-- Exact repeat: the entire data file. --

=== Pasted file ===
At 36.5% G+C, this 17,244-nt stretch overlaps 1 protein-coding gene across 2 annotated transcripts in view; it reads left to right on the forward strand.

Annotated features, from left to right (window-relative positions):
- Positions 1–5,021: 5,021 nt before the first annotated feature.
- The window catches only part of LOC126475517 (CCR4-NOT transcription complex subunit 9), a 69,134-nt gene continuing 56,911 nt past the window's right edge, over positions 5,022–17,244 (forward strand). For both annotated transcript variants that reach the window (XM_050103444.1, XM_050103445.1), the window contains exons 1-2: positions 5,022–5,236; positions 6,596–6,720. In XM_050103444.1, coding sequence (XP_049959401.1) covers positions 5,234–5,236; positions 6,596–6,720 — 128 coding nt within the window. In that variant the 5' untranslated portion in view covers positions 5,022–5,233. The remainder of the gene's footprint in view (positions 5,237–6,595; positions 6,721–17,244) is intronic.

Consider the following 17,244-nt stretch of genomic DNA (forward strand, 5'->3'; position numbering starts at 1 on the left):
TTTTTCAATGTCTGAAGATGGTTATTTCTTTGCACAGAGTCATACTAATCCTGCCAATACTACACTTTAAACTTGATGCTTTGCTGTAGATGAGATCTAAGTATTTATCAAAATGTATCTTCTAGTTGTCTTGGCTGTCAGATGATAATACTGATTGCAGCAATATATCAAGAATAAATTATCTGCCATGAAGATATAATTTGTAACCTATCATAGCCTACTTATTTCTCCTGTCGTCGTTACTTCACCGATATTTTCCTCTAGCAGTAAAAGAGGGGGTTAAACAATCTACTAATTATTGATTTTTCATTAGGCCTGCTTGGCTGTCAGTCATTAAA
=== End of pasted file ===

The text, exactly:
At 36.5% G+C, this 17,244-nt stretch overlaps 1 protein-coding gene across 2 annotated transcripts in view; it reads left to right on the forward strand.

Annotated features, from left to right (window-relative positions):
- Positions 1–5,021: 5,021 nt before the first annotated feature.
- The window catches only part of LOC126475517 (CCR4-NOT transcription complex subunit 9), a 69,134-nt gene continuing 56,911 nt past the window's right edge, over positions 5,022–17,244 (forward strand). For both annotated transcript variants that reach the window (XM_050103444.1, XM_050103445.1), the window contains exons 1-2: positions 5,022–5,236; positions 6,596–6,720. In XM_050103444.1, coding sequence (XP_049959401.1) covers positions 5,234–5,236; positions 6,596–6,720 — 128 coding nt within the window. In that variant the 5' untranslated portion in view covers positions 5,022–5,233. The remainder of the gene's footprint in view (positions 5,237–6,595; positions 6,721–17,244) is intronic.

Consider the following 17,244-nt stretch of genomic DNA (forward strand, 5'->3'; position numbering starts at 1 on the left):
TTTTTCAATGTCTGAAGATGGTTATTTCTTTGCACAGAGTCATACTAATCCTGCCAATACTACACTTTAAACTTGATGCTTTGCTGTAGATGAGATCTAAGTATTTATCAAAATGTATCTTCTAGTTGTCTTGGCTGTCAGATGATAATACTGATTGCAGCAATATATCAAGAATAAATTATCTGCCATGAAGATATAATTTGTAACCTATCATAGCCTACTTATTTCTCCTGTCGTCGTTACTTCACCGATATTTTCCTCTAGCAGTAAAAGAGGGGGTTAAACAATCTACTAATTATTGATTTTTCATTAGGCCTGCTTGGCTGTCAGTCATTAAA